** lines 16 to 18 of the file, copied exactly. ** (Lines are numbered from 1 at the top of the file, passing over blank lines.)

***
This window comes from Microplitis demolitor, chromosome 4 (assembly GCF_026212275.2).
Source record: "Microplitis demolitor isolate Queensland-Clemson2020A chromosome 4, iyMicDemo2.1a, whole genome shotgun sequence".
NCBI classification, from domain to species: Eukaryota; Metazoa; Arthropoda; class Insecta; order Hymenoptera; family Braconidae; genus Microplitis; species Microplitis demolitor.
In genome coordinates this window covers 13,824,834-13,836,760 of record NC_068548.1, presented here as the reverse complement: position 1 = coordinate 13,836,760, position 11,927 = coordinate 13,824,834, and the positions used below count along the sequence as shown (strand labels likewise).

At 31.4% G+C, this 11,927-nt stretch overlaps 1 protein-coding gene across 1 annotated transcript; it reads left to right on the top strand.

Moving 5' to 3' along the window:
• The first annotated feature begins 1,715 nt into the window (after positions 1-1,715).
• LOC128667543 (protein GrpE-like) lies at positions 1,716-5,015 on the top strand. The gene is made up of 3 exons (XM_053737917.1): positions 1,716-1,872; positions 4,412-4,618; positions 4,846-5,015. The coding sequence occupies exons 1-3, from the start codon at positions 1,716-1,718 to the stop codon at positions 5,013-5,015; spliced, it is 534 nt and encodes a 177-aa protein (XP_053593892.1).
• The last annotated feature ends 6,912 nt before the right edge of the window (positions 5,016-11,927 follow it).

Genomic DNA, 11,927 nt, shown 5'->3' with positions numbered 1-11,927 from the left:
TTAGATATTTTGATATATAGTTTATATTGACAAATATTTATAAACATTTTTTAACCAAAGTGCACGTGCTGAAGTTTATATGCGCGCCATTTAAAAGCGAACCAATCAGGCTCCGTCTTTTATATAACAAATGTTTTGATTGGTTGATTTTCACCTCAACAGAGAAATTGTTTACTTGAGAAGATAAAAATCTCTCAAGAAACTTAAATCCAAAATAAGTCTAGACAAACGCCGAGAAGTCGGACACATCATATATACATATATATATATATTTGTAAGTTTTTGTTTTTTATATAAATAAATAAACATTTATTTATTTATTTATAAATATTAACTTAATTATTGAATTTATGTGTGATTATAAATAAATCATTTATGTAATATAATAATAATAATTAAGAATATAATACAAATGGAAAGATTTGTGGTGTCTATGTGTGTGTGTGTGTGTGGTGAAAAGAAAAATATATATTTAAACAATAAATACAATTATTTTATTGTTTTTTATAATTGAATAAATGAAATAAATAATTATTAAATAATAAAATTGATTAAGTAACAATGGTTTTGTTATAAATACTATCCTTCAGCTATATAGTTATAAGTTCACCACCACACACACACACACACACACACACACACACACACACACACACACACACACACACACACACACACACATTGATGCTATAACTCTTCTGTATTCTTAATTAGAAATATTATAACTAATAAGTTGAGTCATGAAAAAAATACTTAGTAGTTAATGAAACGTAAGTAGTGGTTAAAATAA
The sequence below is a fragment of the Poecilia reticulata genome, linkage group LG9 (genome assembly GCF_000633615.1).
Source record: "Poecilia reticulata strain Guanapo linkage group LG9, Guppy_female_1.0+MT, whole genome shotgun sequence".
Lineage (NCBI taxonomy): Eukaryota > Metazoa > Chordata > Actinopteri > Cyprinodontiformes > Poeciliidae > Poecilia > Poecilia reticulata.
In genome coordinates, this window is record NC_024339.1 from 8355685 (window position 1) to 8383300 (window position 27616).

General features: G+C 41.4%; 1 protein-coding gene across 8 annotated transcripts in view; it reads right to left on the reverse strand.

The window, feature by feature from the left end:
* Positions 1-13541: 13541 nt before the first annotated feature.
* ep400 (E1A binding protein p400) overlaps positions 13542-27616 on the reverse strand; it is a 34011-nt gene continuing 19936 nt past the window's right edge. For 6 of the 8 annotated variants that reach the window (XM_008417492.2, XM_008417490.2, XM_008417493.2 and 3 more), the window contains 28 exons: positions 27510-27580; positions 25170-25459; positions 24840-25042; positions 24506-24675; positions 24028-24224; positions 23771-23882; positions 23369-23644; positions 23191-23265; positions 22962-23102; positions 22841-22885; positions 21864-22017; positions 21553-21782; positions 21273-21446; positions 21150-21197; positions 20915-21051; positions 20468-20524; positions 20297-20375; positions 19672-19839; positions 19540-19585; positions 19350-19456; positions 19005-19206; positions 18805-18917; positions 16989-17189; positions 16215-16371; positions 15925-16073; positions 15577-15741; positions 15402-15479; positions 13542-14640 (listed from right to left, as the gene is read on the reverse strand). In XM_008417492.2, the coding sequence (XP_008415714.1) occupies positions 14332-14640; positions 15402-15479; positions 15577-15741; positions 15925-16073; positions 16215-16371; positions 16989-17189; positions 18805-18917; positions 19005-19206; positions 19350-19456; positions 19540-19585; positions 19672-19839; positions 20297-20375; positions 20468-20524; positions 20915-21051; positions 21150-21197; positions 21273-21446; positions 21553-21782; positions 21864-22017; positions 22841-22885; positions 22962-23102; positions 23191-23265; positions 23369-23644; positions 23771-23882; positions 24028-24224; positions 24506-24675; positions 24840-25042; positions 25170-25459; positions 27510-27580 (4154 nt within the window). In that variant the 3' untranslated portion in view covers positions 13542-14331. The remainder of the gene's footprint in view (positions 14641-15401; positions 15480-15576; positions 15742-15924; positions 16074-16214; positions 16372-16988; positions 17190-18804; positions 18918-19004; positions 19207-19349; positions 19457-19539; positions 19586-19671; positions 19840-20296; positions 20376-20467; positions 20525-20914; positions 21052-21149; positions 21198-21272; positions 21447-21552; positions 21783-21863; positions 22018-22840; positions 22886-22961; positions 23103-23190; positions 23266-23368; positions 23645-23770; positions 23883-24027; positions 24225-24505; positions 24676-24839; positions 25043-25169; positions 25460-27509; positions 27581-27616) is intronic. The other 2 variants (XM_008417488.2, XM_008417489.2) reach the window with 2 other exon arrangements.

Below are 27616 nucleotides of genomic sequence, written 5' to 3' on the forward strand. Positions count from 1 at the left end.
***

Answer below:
General features: G+C 41.4%; 1 protein-coding gene across 8 annotated transcripts in view; it reads right to left on the reverse strand.

The window, feature by feature from the left end:
* Positions 1-13541: 13541 nt before the first annotated feature.